GREEN RIVER LAKE, KY – Soldiers of the 20th Special Forces Group Military Intelligence Company (MICO) conducted a water jump at Green River Lake near Campbellsville, KY, Aug. 6, 2022. The jump was conducted to enhance the company’s proficiency in conducting airborne operations that require a water landing.

“This type of training is important to ensure that when we conduct these sorts of operations over water that our soldiers remain safe.” Said Sgt. 1st Class Raymond Lunger, a jumpmaster with the 20th Special Forces Group MICO. As a facilitating jumpmaster in the training event, Lunger ensured that all soldiers participating in the jump had a thorough understanding of the jumping process, while also training the MICO on the survival swimming required to avoid entanglement or entrapment beneath a parachute in the water – both very real risks when performing airborne operations into water.

For a few soldiers in the 20th Special Forces Group MICO, this was their first time conducting this sort of airborne jump. As new soldiers arrive to the MICO from AIT, the importance of properly training and maintaining proficiency in this skill has only increased. Jumpmasters ensured that these soldiers understood the process of making the jump, the survival swimming required after landing in water, and how to handle their parachute as it becomes waterlogged.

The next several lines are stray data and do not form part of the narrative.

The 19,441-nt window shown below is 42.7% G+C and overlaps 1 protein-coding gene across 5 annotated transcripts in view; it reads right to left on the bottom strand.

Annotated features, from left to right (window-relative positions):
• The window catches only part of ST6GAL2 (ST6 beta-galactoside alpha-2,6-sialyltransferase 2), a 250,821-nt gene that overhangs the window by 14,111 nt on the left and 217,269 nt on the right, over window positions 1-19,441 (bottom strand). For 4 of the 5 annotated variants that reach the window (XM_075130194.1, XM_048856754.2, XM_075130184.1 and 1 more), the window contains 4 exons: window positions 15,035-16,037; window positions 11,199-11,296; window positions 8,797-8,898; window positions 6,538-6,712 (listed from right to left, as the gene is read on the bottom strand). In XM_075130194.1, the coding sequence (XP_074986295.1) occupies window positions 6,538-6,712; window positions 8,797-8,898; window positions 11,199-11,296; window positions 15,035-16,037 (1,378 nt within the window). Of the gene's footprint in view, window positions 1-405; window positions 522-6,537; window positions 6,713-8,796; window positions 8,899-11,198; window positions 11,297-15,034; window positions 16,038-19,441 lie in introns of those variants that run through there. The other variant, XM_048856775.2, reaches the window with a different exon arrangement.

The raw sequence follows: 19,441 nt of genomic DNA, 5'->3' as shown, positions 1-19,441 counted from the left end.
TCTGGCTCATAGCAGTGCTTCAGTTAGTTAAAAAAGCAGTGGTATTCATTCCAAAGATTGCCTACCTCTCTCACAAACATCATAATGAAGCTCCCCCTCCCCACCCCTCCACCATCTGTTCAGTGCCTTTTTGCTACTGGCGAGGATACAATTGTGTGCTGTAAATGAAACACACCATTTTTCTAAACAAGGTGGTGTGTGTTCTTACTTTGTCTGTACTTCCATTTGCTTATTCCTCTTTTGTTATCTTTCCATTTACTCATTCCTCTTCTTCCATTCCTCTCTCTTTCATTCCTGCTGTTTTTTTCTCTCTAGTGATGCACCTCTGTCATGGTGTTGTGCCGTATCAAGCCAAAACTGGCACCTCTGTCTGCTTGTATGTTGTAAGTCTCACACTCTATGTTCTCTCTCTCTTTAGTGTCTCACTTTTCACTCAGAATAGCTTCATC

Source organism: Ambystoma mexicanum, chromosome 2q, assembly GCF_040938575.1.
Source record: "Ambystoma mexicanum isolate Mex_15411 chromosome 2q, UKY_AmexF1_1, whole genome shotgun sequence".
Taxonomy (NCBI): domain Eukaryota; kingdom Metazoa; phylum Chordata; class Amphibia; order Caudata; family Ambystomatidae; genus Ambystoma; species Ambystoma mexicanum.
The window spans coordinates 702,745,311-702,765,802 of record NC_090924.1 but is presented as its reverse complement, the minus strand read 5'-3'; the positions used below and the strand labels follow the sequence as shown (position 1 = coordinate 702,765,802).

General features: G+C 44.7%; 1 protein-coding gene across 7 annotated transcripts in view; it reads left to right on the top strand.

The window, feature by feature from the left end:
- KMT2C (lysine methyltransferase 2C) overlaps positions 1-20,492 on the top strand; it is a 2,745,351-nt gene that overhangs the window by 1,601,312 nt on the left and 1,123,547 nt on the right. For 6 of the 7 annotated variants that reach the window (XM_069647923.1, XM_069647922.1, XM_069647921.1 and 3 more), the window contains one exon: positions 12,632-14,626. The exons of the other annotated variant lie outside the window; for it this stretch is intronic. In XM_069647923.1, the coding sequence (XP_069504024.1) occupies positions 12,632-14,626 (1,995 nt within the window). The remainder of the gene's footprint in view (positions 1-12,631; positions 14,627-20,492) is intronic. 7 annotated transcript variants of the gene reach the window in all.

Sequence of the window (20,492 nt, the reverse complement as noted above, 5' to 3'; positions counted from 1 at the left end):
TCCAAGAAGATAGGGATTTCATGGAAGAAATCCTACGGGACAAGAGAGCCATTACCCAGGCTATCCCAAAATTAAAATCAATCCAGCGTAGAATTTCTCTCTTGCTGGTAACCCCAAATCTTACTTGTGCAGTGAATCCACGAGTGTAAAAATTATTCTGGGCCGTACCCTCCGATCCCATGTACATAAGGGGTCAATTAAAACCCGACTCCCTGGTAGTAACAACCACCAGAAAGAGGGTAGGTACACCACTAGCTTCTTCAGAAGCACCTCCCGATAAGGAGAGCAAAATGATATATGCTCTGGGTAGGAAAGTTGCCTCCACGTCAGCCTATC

“Today was a special day because you don’t have to worry about landing on the ground and any sort of impact there. It’s just nice and smooth into the water.” Said Spc. John Stark. This was Stark’s first time performing a water jump with the MICO. “It’s against human nature to jump off of something at fifteen-hundred feet with the faith that something is going to catch you… I love having these [training] exercises because for me personally, it stretches me.”

Solders’ families and the locals from Campbellsville gathered by the lakeshore to watch as the 20th Special Forces Group MICO conducted the training exercise. The soldiers made a total of 4 flights over the lake. During each pass, the soldiers defied human nature and jumped into the open air. The only thing standing between them and a fatal fall was a pack full of fabric and rope secured to their backs – their parachutes. After the thrill of jumping out of the aircraft, the soldiers enjoyed a steady descent down into the lake, where Zodiac rafts pulled them from the water and brought them to shore. For many, their families watched the training and welcomed them back to shore with cheers.

Story by SPC Caleb Sooter 

133rd Mobile Public Affairs Detachment

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